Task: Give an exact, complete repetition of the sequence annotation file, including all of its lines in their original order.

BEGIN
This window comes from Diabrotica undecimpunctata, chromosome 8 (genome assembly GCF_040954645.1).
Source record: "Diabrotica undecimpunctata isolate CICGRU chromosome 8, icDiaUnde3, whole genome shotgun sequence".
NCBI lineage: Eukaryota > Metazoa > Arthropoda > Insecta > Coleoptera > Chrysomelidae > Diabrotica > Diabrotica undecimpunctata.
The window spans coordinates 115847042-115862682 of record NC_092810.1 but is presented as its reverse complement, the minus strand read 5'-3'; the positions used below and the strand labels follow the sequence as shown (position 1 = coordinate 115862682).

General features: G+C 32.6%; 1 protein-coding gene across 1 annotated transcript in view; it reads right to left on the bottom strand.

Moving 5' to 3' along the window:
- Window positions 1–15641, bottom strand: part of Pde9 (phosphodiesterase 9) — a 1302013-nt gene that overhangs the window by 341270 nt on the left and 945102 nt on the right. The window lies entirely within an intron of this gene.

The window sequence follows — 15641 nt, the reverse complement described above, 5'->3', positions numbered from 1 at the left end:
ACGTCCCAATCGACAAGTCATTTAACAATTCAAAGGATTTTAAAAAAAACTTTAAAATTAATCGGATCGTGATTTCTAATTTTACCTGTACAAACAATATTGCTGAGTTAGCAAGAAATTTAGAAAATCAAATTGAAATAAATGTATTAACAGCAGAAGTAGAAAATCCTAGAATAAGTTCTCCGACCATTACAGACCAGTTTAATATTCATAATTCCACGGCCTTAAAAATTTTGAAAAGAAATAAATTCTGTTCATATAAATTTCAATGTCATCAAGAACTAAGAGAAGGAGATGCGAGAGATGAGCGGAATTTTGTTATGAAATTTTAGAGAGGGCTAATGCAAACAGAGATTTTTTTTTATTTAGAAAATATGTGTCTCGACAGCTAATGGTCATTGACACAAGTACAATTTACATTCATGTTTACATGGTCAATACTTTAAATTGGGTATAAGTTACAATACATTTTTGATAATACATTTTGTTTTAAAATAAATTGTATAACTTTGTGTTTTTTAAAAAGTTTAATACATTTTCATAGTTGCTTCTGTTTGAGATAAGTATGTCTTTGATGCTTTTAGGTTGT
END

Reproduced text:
This window comes from Diabrotica undecimpunctata, chromosome 8 (genome assembly GCF_040954645.1).
Source record: "Diabrotica undecimpunctata isolate CICGRU chromosome 8, icDiaUnde3, whole genome shotgun sequence".
NCBI lineage: Eukaryota > Metazoa > Arthropoda > Insecta > Coleoptera > Chrysomelidae > Diabrotica > Diabrotica undecimpunctata.
The window spans coordinates 115847042-115862682 of record NC_092810.1 but is presented as its reverse complement, the minus strand read 5'-3'; the positions used below and the strand labels follow the sequence as shown (position 1 = coordinate 115862682).

General features: G+C 32.6%; 1 protein-coding gene across 1 annotated transcript in view; it reads right to left on the bottom strand.

Moving 5' to 3' along the window:
- Window positions 1–15641, bottom strand: part of Pde9 (phosphodiesterase 9) — a 1302013-nt gene that overhangs the window by 341270 nt on the left and 945102 nt on the right. The window lies entirely within an intron of this gene.

The window sequence follows — 15641 nt, the reverse complement described above, 5'->3', positions numbered from 1 at the left end:
ACGTCCCAATCGACAAGTCATTTAACAATTCAAAGGATTTTAAAAAAAACTTTAAAATTAATCGGATCGTGATTTCTAATTTTACCTGTACAAACAATATTGCTGAGTTAGCAAGAAATTTAGAAAATCAAATTGAAATAAATGTATTAACAGCAGAAGTAGAAAATCCTAGAATAAGTTCTCCGACCATTACAGACCAGTTTAATATTCATAATTCCACGGCCTTAAAAATTTTGAAAAGAAATAAATTCTGTTCATATAAATTTCAATGTCATCAAGAACTAAGAGAAGGAGATGCGAGAGATGAGCGGAATTTTGTTATGAAATTTTAGAGAGGGCTAATGCAAACAGAGATTTTTTTTTATTTAGAAAATATGTGTCTCGACAGCTAATGGTCATTGACACAAGTACAATTTACATTCATGTTTACATGGTCAATACTTTAAATTGGGTATAAGTTACAATACATTTTTGATAATACATTTTGTTTTAAAATAAATTGTATAACTTTGTGTTTTTTAAAAAGTTTAATACATTTTCATAGTTGCTTCTGTTTGAGATAAGTATGTCTTTGATGCTTTTAGGTTGT